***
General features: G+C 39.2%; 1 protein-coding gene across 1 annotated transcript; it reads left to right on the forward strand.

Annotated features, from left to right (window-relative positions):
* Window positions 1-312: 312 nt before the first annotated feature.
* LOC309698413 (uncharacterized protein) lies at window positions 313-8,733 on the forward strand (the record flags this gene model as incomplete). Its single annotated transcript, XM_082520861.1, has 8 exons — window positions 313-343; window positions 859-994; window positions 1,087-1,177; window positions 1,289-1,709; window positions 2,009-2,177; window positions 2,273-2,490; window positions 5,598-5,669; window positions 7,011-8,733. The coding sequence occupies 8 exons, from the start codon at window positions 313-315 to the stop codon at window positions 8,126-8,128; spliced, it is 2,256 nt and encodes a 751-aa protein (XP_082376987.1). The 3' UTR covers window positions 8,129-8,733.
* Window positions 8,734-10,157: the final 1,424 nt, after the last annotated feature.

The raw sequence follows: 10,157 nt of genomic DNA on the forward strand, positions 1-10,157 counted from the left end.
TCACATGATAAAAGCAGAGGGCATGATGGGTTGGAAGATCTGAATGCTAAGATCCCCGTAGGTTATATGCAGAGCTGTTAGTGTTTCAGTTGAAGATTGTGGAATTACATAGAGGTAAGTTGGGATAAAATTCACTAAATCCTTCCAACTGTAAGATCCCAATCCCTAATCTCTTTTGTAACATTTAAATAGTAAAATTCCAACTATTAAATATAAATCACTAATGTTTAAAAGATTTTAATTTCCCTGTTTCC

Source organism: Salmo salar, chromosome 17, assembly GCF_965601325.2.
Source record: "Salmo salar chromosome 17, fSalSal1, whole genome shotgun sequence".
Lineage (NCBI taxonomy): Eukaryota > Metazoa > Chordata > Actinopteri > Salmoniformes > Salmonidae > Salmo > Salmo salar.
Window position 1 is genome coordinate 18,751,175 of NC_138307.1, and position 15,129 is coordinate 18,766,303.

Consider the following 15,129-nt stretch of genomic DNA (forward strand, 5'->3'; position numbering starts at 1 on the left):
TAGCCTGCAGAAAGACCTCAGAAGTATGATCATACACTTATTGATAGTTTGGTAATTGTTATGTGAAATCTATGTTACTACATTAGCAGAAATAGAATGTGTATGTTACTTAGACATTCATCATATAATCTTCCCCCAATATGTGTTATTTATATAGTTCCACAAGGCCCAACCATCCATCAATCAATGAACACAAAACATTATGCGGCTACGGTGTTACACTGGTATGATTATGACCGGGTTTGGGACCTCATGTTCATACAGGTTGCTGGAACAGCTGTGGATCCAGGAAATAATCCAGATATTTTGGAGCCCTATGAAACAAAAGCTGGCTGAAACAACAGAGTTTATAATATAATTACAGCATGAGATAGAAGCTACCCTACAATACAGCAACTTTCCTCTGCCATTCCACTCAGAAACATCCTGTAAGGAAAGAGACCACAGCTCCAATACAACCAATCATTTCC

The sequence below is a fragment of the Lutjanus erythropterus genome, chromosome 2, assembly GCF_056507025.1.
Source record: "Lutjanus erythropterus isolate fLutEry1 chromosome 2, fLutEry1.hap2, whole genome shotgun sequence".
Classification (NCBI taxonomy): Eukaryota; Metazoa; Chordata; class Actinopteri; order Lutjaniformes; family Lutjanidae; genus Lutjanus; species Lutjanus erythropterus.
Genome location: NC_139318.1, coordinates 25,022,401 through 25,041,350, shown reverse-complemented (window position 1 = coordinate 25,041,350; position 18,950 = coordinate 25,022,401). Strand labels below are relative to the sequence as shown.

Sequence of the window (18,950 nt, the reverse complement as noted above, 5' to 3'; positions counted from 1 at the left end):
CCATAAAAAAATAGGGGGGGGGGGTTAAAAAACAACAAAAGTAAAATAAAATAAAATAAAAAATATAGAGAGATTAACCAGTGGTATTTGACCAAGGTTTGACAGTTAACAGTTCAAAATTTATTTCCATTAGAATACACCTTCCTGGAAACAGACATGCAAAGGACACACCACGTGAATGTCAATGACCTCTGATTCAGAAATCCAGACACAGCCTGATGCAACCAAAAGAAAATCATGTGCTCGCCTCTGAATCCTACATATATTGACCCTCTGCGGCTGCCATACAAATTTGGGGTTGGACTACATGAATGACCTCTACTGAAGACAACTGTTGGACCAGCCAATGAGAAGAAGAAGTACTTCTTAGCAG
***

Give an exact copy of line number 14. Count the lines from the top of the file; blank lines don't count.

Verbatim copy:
The sequence below is a fragment of the Lutjanus erythropterus genome, chromosome 2, assembly GCF_056507025.1.